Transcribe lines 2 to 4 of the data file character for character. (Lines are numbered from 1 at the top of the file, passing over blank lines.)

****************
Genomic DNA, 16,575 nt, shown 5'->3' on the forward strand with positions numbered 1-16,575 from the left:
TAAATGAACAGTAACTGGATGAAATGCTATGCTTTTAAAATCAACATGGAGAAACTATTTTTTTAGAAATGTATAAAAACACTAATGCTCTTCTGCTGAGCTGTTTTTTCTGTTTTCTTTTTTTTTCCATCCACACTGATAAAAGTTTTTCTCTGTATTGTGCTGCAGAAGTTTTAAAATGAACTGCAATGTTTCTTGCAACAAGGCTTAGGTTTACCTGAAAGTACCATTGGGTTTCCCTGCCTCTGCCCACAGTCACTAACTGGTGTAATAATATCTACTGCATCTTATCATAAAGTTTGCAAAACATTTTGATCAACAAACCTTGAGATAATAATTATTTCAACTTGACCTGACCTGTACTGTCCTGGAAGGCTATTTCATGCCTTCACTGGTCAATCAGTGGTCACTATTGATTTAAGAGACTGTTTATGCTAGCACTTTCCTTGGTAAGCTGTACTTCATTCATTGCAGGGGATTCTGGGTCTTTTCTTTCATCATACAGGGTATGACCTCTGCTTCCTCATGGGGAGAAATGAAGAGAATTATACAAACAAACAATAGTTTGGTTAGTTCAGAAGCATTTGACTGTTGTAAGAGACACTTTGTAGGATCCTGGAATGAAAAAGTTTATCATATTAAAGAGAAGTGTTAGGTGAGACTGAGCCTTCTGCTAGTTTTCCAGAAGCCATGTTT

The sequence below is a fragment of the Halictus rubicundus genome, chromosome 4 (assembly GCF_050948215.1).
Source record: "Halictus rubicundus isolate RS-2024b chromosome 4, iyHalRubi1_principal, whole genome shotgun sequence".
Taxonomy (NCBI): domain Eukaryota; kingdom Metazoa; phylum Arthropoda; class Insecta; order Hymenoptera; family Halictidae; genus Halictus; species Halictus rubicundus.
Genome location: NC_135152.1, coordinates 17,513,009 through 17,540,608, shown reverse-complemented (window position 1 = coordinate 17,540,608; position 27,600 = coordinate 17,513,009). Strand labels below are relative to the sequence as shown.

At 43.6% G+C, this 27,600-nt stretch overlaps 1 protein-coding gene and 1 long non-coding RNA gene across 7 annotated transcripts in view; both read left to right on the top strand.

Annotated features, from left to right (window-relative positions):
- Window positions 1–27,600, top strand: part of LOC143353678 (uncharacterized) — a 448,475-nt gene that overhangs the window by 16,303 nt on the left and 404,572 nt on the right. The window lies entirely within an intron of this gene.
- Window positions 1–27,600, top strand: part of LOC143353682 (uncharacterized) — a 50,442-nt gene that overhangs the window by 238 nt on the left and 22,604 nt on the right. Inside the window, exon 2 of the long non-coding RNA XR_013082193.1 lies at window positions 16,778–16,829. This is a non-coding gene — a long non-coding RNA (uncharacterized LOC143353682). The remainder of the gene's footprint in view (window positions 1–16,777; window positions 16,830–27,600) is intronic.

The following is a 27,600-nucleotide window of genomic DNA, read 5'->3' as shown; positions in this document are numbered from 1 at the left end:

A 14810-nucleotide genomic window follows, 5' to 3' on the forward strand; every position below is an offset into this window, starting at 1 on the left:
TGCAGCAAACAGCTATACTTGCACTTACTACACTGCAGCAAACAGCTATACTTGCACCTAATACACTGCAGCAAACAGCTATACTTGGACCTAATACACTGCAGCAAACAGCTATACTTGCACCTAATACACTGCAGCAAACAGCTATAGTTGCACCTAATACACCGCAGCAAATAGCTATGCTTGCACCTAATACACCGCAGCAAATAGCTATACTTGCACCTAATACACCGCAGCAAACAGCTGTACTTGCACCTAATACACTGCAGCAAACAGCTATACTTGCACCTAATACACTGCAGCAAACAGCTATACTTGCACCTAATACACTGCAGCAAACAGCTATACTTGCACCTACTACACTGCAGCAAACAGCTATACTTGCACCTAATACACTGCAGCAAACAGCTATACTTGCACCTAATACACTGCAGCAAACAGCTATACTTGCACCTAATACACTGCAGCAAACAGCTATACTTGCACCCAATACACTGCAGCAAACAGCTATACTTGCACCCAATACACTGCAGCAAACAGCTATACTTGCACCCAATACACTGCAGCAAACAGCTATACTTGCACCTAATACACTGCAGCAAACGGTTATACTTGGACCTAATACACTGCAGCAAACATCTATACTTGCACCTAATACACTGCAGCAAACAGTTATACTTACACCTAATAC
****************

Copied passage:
TAAATGAACAGTAACTGGATGAAATGCTATGCTTTTAAAATCAACATGGAGAAACTATTTTTTTAGAAATGTATAAAAACACTAATGCTCTTCTGCTGAGCTGTTTTTTCTGTTTTCTTTTTTTTTCCATCCACACTGATAAAAGTTTTTCTCTGTATTGTGCTGCAGAAGTTTTAAAATGAACTGCAATGTTTCTTGCAACAAGGCTTAGGTTTACCTGAAAGTACCATTGGGTTTCCCTGCCTCTGCCCACAGTCACTAACTGGTGTAATAATATCTACTGCATCTTATCATAAAGTTTGCAAAACATTTTGATCAACAAACCTTGAGATAATAATTATTTCAACTTGACCTGACCTGTACTGTCCTGGAAGGCTATTTCATGCCTTCACTGGTCAATCAGTGGTCACTATTGATTTAAGAGACTGTTTATGCTAGCACTTTCCTTGGTAAGCTGTACTTCATTCATTGCAGGGGATTCTGGGTCTTTTCTTTCATCATACAGGGTATGACCTCTGCTTCCTCATGGGGAGAAATGAAGAGAATTATACAAACAAACAATAGTTTGGTTAGTTCAGAAGCATTTGACTGTTGTAAGAGACACTTTGTAGGATCCTGGAATGAAAAAGTTTATCATATTAAAGAGAAGTGTTAGGTGAGACTGAGCCTTCTGCTAGTTTTCCAGAAGCCATGTTT

The sequence below is a fragment of the Halictus rubicundus genome, chromosome 4 (assembly GCF_050948215.1).
Source record: "Halictus rubicundus isolate RS-2024b chromosome 4, iyHalRubi1_principal, whole genome shotgun sequence".